To these and other ends, the present invention broadly contemplates a toy, such as a child's doll, having a head with eyes, wherein each of the toy's eyes contains both a photosensor and a magnetic sensor, the head being connected to a body with two or more appendages, such as arms, the appendages containing magnets to activate magnetic sensors in the eyes when they are brought into close proximity of each other, wherein the body and/or head contain an integrated circuit and/or a processor and software for producing a preprogrammed behavior upon activation of either of the photosensors or magnetic sensors located in the toy's eyes.
Specifically, the invention may be embodied in a doll designed to play “peek a boo” wherein the doll's head or body contains a speaker that will play a synthesized voice upon activation by either of the photosensors or magnetic sensors. Specifically, upon activation, the toy responds with the phrase “peek-a-boo, I see you, peek-a-boo, I love you.” Also, lights may be placed in the doll's eyes or cheeks so that upon activation of the photo or magnetic sensors, the eyes or cheeks can be lit up.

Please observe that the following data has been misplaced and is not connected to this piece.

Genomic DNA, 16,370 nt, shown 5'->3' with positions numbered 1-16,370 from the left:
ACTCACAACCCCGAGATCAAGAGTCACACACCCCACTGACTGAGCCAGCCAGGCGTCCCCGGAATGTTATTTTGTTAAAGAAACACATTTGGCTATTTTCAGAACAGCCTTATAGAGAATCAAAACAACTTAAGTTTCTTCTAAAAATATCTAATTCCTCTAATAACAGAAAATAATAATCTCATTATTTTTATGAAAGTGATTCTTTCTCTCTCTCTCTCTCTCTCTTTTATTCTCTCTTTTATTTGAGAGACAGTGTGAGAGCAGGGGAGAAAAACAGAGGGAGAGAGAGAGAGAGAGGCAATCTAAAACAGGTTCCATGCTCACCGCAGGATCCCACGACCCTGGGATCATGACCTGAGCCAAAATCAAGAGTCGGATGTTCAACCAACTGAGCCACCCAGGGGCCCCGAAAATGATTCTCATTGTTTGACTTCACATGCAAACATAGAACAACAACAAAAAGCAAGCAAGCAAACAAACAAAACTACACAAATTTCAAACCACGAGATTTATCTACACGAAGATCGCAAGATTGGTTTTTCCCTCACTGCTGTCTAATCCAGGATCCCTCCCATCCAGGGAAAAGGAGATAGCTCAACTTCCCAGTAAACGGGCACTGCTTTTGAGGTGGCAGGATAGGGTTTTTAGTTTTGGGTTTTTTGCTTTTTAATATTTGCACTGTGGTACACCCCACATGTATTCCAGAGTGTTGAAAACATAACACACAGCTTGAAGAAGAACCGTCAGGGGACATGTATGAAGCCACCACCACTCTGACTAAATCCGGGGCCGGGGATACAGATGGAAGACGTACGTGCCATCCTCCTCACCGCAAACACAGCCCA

Additionally, the dolls arms can be mechanically animated so that upon activation of the photo or magnetic sensors in the doll's eyes, the doll's arms can move without user interaction. In one embodiment, upon activation, the doll can move its arms to cover its eyes, such as a child would when playing “peek a boo”.